Electroencephalography and Clinical Neurophysiology vol:92 issue:1 pages:64-77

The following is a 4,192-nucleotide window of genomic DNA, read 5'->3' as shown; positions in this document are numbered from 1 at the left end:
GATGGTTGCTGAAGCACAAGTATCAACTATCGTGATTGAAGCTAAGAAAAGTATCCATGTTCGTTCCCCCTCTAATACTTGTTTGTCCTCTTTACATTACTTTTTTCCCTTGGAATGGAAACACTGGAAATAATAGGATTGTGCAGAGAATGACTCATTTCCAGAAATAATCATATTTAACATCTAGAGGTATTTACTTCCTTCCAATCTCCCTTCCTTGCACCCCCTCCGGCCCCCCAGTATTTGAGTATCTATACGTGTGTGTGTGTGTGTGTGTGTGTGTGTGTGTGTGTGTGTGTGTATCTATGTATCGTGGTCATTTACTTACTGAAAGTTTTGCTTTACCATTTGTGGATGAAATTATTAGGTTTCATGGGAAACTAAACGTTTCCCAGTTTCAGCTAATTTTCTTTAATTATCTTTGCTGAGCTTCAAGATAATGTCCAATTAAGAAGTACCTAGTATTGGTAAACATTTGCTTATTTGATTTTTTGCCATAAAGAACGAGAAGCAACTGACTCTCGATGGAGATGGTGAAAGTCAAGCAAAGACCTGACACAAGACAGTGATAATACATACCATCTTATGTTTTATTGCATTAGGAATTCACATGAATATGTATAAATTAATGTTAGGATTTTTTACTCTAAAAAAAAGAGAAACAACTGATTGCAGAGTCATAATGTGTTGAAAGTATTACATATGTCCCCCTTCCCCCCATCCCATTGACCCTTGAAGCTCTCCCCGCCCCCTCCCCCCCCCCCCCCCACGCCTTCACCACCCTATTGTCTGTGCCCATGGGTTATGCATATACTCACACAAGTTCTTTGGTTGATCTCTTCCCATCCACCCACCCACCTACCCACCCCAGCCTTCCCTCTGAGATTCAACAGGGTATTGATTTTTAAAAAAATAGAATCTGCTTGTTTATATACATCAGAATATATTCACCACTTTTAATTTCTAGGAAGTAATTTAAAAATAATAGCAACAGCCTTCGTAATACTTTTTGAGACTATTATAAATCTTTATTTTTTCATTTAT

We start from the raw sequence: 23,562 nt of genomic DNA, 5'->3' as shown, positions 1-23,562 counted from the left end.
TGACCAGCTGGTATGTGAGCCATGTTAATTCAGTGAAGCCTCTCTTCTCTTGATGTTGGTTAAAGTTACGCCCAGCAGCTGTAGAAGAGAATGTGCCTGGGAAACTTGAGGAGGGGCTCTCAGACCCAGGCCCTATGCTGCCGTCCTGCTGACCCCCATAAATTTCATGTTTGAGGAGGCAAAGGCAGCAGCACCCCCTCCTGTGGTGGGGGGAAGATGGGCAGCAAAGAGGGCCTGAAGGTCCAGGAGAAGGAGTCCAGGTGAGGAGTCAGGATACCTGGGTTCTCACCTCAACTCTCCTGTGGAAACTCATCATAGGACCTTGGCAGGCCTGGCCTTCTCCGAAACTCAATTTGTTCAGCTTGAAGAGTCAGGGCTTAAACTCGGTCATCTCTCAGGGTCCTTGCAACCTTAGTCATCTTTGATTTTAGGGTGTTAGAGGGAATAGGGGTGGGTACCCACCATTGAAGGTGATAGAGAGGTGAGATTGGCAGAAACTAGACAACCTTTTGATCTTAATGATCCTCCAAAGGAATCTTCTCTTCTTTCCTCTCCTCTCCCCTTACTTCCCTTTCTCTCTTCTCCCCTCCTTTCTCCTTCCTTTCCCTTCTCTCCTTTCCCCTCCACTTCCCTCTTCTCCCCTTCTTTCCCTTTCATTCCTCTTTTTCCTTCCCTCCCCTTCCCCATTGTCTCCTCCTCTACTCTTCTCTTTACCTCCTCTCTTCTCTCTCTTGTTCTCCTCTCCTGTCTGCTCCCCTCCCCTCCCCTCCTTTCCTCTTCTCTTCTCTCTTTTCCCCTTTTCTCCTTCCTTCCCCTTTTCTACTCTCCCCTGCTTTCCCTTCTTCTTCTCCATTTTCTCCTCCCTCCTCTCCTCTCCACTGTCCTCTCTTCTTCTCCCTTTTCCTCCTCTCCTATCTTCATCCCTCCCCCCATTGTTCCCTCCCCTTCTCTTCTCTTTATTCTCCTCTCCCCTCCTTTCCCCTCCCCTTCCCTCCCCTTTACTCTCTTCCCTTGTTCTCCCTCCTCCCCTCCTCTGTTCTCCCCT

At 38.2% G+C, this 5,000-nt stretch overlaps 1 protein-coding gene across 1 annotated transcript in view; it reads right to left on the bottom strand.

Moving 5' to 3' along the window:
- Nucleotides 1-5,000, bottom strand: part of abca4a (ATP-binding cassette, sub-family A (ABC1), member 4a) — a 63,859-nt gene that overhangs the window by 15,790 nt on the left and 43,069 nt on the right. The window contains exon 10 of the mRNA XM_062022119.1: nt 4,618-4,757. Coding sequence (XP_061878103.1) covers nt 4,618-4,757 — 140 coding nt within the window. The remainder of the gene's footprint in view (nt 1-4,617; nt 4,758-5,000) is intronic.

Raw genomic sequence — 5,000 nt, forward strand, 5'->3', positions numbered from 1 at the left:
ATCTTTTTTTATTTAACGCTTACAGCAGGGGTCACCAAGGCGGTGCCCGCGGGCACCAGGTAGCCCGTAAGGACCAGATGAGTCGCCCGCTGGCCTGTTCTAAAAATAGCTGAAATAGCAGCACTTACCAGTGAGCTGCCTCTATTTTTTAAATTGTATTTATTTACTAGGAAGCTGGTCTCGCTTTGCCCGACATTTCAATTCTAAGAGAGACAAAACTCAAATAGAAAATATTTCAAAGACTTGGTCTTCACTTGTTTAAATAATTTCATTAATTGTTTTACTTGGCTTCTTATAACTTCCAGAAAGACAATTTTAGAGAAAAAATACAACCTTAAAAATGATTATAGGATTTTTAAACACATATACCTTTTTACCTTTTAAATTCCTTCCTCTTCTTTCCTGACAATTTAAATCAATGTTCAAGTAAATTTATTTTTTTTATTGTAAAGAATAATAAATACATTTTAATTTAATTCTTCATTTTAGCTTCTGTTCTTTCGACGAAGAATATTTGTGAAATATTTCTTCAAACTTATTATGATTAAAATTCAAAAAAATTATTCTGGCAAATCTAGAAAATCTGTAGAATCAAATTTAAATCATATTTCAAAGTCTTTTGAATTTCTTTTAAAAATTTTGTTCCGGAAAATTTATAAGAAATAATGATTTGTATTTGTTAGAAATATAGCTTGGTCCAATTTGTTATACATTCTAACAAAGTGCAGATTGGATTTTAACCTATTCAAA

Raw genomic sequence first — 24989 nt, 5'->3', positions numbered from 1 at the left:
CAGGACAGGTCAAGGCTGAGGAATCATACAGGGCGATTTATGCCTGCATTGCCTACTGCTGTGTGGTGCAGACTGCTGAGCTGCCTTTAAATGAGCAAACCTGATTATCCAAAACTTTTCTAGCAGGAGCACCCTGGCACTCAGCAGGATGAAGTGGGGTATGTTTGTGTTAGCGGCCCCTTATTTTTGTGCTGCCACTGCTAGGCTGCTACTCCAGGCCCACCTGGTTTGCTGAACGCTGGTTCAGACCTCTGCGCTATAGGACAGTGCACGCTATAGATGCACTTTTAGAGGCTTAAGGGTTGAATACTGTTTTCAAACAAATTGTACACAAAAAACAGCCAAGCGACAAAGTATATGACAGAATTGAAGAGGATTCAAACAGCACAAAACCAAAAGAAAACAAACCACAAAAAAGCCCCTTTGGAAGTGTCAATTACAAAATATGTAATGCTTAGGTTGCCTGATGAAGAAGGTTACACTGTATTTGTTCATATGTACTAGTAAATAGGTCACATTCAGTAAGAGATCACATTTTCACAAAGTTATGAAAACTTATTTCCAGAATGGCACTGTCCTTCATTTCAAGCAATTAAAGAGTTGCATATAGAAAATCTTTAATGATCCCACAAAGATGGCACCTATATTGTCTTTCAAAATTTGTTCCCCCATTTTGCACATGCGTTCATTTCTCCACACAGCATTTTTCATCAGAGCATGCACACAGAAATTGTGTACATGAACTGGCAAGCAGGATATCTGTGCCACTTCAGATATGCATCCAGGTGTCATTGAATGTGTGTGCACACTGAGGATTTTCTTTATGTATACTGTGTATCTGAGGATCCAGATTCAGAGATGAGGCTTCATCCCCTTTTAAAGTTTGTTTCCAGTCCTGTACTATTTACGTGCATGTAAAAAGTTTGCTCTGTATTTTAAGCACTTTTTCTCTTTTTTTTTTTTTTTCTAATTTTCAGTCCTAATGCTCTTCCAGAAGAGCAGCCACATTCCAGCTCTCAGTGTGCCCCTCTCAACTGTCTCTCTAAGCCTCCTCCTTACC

(1) The functional characteristics of the neuronal substrate, responding to the CMSS VEP stimulus, were studied by recording CMSS VEPs and related single unit activity in area 17 of the anaesthetised and paralysed cat. CMSS VEPs use an 8 Hz phase reversing (i.e., 16 reversals/sec) grating stimulus with rapid contrast sweeping and allow the contrast thresholds and lag values to be measured as a function of the spatial frequency. (2) The CMSS VEPs of the anaesthetised cat have a wave form similar to those of humans but are shifted to lower spatial frequencies, higher contrast thresholds and longer lag values. (3) The cellular response to a sinusoidal grating, phase reversing at 8 Hz, was studied in order to identify the neuronal substrate generating the CMSS VEPs. Sixty percent of the area 17 cells respond to this stimulus. Cells responding at 8 Hz reversal comprise a distinct subpopulation of visual cortical cells selective for higher velocities and lower spatial frequencies. (4) Although the CMSS VEPs contain almost exclusively energy at 16 Hz, the temporal response pattern of striate cells is quite disparate, including first and second harmonic response patterns as well as an intermediate type. (5) There is a near-perfect correlation between the contrast thresholds of single cells, obtained with the contrast swept stimulus and those obtained with a static contrast test, validating the technique of rapid linear contrast sweeping. (6) The influence of the temporal parameters of the contrast sweeping on the calculated contrast threshold was investigated at the neuronal level. These parameters only marginally influence the responses. (7) CMSS VEP contrast thresholds and neuronal thresholds were compared. The sensitivity of VEPs corresponds to that of the most sensitive neuronal generators. CMSS VEP lag values are longer than the values for individual neurones.